Mayor Chuck Bennett gave a wonderfully upbeat State of the City speech on March 28th. He shared “the punchline” at the beginning of his speech when he said, “This has been a very exciting, eventful and successful year.” Salem, he said, is “undergoing a makeover.”

We agree. And it is great to see, and the Mayor and the City Council and City staff should be given a lot of credit for what is happening.

The City Council and the much of the city staff have had a makeover too, which might explain a lot of the success we are seeing.

In 2017 we replaced our Mayor and half of the City Council. All of the new Councilors were supported by Progressive Salem, a political organization formed following the election of progressive Councilor Tom Andersen in 2014 to try and give Andersen some allies to move the Council in a more progressive direction. The success of Progressive Salem in electing Cara Kaser, Sally Cook, and Matt Ausec to the Council in 2016 and Chris Hoy in 2017, replacing the ousted Daniel Benjamin, was a remarkable achievement that also speaks to the progressive direction that the electorate in Salem seems to be taking.

Our still relatively new City Manager Steve Powers is to be commended for his makeover efforts, the centerpiece of which is the new City strategic planning process that he initiated, which was recently completed. The new City strategic plan will bring much needed focus and direction for the Council in tackling the highest priority goals for the City. Among those goals are addressing our homelessness crisis, providing more affordable housing, working with Cherriots to improve our woeful transit system, and creating a Climate Action Plan for Salem.

Mayor Bennett seems to have experienced his own makeover. For nearly a decade he represented Ward 1 as a City Councilor on what was a stodgy, ineffective, conservative City Council that took nearly all its cues from the Salem Area Chamber of Commerce. Now that the Chamber is no longer in charge, he seems to have accepted the new, more progressive directions voters are calling for in electing a progressive City Council. He and the progressive majority seem to be working fairly well together, and we hope to see this continue.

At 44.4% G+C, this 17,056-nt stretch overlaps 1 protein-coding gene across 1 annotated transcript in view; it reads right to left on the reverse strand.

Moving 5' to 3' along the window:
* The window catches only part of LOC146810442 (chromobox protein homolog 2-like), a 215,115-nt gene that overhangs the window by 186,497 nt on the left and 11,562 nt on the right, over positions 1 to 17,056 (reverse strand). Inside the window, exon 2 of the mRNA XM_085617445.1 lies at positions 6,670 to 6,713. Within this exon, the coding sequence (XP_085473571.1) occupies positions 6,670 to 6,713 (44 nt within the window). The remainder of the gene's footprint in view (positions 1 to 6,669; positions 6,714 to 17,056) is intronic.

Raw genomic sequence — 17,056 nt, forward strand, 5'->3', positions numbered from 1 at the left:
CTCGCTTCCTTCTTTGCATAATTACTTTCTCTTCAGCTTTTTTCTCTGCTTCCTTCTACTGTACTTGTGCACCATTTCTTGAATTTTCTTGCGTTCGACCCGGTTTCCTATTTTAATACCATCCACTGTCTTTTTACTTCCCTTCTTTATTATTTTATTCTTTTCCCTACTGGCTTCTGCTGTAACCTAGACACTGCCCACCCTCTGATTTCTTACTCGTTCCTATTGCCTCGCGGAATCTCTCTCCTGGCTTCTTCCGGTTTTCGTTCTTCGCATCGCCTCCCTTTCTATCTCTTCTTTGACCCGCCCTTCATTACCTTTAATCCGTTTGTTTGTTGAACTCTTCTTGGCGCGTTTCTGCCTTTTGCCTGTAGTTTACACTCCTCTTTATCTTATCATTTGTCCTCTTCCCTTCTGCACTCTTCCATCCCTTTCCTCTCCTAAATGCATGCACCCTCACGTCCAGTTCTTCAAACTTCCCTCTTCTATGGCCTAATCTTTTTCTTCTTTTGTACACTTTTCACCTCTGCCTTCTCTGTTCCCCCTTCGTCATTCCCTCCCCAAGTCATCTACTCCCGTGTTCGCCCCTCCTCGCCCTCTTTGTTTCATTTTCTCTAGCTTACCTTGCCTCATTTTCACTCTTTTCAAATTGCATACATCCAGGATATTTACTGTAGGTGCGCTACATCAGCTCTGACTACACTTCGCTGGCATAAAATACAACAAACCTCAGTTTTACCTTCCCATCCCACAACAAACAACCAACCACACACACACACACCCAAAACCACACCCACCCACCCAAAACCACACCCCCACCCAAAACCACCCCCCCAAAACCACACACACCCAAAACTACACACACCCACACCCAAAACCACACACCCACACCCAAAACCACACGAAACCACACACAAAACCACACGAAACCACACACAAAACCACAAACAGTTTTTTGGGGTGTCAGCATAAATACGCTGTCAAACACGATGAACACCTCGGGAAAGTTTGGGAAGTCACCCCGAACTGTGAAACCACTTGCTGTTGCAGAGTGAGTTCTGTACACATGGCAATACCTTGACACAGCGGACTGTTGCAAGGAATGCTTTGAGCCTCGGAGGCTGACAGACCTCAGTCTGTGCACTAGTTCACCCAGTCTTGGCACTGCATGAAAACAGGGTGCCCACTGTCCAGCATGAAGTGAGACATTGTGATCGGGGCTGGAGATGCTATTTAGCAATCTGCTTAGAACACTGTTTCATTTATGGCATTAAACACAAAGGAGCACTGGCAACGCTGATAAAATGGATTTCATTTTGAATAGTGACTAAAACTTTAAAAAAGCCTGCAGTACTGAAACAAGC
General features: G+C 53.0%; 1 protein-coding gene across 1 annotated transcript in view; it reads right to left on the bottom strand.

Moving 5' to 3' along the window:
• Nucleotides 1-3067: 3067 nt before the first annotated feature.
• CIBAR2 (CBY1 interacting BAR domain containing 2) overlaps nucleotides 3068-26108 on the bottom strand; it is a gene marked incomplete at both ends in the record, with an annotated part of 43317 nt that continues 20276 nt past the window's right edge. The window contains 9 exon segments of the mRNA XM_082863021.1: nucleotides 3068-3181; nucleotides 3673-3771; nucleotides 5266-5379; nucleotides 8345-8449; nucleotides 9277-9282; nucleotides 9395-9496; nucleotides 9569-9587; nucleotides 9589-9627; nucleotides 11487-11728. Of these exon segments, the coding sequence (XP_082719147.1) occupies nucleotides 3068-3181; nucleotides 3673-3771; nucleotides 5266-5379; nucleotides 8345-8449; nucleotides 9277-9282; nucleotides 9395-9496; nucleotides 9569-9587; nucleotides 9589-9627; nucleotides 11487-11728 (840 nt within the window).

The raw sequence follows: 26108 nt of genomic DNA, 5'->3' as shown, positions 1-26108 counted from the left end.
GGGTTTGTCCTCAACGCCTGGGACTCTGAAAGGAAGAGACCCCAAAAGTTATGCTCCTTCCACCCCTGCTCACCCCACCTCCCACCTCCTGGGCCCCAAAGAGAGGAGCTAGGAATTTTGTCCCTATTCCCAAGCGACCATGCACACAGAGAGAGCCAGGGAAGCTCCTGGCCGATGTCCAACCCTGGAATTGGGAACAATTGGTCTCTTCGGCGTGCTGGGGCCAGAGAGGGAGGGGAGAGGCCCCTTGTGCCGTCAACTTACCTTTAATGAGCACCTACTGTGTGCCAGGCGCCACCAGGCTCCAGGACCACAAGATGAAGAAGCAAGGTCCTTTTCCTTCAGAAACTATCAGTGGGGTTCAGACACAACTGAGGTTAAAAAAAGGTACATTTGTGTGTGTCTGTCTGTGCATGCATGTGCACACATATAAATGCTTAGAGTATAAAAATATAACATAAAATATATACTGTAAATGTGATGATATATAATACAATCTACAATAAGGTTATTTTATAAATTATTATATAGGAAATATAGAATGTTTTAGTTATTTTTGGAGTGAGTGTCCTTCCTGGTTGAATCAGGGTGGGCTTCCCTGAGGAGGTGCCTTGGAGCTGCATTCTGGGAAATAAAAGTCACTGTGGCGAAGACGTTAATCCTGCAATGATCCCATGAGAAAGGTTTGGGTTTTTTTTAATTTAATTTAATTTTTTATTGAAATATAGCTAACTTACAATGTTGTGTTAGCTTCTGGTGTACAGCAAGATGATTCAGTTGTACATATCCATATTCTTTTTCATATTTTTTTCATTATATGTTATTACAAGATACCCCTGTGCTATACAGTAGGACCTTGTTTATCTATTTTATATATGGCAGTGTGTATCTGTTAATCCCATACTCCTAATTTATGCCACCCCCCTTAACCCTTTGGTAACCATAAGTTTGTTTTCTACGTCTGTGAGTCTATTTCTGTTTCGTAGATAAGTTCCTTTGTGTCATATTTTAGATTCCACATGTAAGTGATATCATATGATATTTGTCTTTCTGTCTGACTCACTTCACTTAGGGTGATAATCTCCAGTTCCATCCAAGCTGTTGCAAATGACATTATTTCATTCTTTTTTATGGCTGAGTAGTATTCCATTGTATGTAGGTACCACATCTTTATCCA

The Mayor’s State of the City speech was mostly a long list of laudable accomplishments for the city. He reported that our Homeless Rental Assistance Program appears to be making slow, but steady progress. A new Sobering Center will open soon. We now have a Traffic Congestion Task Force that represents a rejection of the unaffordable, pie-in-the-sky Salem River Crossing that previous Councils have pursued, in favor of more achievable and affordable solutions to ease peak hour congestion.

The Mayor reported that over 500 building permits were issued in the past year for new commercial development and for much needed multi-family housing. The two bond measures voters passed in 2017 will build a long-overdue new police facility and retrofit and improve our downtown library. Downtown Salem is on the verge of a renaissance with an innovative streetscape plan in the works and lots of new housing units. Riverfront Park and other city parks are adding amenities and are being connected by new bike and pedestrian trails.

These are only the highlights of the Mayor’s buoyant speech. When the daily news from our nation’s Capital is an unrelenting series of ignorant missteps, scandals and policy disasters, it really helps to raise our spirits to hear that things are going so well in our state capital which we call home.

Do we not still face difficult problems? Sure we do. The Mayor is very concerned about what the Army Corps of Engineers might be planning that could harm our Santiam River water supply. But listening to the Mayor’s speech and seeing him flanked at the head table by a very capable new City Council gives us confidence that Salem’s makeover will continue, at least for the foreseeable future.